“Till” is one of the finest films of the year.

Chinonye Chukwu (“Clemency”) directed this movie that is not an easy watch. It’s based on a shameful part of American history: The murder of Emmett Till, a Black teenager, who, in 1955, allegedly whistled at a white woman and paid the price of his life.

Of course, the audience meets Emmett (Jalyn Hall, “The House with a Clock in Its Walls”) who lives happily with his mother, Mamie (Danielle Deadwyler, “The Harder They Fall”) in Chicago.

Mamie and Emmett are preparing for him to head to Mississippi to visit his cousins and other family members. But Mamie really doesn’t want him to leave. She understands racial tension in the South. She has a frank talk with her son about how he needs to act to stay safe: “Make yourself small,” she says.

Emmett makes a joke about her advice. His innocence and good humor are painfully evident as he heads toward a horror his mother cannot imagine.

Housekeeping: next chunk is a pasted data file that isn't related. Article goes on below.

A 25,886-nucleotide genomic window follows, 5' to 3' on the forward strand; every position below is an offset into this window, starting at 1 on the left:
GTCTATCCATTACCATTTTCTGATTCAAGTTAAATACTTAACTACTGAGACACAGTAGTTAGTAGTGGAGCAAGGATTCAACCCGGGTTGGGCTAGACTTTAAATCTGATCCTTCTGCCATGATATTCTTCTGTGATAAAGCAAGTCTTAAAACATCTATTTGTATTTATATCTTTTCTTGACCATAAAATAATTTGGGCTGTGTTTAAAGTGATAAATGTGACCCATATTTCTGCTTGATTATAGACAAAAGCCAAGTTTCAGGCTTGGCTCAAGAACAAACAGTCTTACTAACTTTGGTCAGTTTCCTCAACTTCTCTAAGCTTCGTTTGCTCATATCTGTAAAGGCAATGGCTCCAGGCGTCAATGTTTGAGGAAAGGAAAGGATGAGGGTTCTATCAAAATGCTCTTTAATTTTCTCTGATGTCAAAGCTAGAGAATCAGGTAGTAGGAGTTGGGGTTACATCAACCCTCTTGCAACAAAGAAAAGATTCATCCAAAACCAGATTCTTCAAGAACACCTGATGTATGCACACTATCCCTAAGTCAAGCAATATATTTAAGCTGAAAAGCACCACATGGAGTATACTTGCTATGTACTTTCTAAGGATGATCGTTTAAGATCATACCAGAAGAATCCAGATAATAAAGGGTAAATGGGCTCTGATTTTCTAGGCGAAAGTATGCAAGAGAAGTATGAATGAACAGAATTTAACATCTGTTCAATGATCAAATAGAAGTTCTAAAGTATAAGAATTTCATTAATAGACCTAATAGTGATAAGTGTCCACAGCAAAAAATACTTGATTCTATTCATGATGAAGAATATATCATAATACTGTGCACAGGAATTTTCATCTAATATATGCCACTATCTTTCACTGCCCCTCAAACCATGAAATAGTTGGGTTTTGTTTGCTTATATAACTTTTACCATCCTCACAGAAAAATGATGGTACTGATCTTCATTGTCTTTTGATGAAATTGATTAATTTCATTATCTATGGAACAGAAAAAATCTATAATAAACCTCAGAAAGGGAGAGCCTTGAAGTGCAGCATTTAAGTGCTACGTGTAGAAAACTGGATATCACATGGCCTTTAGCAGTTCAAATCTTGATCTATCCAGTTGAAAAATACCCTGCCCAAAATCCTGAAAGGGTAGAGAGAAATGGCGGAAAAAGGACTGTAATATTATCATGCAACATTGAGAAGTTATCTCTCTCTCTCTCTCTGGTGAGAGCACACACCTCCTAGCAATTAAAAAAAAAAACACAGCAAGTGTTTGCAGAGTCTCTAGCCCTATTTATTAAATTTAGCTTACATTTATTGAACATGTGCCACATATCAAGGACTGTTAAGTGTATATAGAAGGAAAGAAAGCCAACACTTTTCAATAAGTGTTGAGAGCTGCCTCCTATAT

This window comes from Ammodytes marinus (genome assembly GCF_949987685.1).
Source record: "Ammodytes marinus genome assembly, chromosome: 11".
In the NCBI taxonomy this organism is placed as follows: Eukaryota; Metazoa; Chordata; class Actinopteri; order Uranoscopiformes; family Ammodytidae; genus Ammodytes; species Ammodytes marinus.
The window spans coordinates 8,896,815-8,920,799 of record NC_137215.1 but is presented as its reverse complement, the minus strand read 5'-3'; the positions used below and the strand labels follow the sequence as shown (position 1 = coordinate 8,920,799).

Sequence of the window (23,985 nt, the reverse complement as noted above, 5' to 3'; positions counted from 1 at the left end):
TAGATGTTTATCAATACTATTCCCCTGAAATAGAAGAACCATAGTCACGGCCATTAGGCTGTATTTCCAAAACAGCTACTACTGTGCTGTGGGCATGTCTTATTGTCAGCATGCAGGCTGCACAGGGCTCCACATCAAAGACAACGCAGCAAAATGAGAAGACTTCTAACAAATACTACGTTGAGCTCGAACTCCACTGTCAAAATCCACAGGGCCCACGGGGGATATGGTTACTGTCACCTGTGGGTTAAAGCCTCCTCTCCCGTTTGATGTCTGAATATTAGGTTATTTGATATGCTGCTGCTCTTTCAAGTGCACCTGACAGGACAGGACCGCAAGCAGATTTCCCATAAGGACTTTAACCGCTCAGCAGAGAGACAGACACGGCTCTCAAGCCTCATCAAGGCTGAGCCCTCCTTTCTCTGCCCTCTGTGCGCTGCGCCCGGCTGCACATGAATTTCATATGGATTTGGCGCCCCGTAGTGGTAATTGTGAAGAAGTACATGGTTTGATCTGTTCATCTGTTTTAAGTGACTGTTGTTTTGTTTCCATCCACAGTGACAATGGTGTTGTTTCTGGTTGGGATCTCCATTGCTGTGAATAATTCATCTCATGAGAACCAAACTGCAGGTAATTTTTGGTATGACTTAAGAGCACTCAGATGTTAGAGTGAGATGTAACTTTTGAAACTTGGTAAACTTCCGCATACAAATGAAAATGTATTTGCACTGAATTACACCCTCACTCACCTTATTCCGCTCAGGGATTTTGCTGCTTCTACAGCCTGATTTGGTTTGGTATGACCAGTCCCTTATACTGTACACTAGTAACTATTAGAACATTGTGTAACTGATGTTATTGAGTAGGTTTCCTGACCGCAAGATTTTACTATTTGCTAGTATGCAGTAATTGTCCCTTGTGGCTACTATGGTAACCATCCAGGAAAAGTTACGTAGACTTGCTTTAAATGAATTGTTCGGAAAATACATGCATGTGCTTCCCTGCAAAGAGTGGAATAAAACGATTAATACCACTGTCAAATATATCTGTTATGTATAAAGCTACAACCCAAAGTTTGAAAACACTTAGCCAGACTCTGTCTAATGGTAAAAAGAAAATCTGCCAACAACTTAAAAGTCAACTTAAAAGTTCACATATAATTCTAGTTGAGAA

FILE – An undated portrait of Emmett Louis Till, a Black 14 year old Chicago boy, whose weighted down body was found in the Tallahatchie River near the Delta community of Money, Mississippi, August 31, 1955. Local residents Roy Bryant, 24, and J.W. Milam, 35, were accused of kidnapping, torturing and murdering Till for allegedly whistling at Bryant’s wife. A team searching the basement of a Mississippi courthouse for evidence about the lynching of Black teenager Emmett Till has found the unserved warrant in June 2022 charging a white woman in his kidnapping in 1955, and relatives of the victim want authorities to finally arrest her nearly 70 years later. (AP Photo, File)

The film sticks to the facts of this ghastly chapter in American history and earns its place as a must-see film for people who may never have heard of Emmett Till (I am surprised, as I have talked about this movie for the last few days, how many people are unfamiliar with his story.)

The focus here is on the courage of Mamie, and the decisions she must make with the eyes of a nation on her.

The performances are terrific. Deadwyler’s superb portrayal is bound to wring tears from viewers … and she does it without saying a word. Mamie’s mother, Alma, is played wonderfully by Whoopi Goldberg.

This is one of the most powerful films I’ve ever seen, in this year or any other.

4 stars

Rated: PG-13 for disturbing images, racial slurs and foul language.

Running time: Two hours and 10 minutes.

At Cinemark, Davenport, and Regal, Moline.

Watch the trailer here.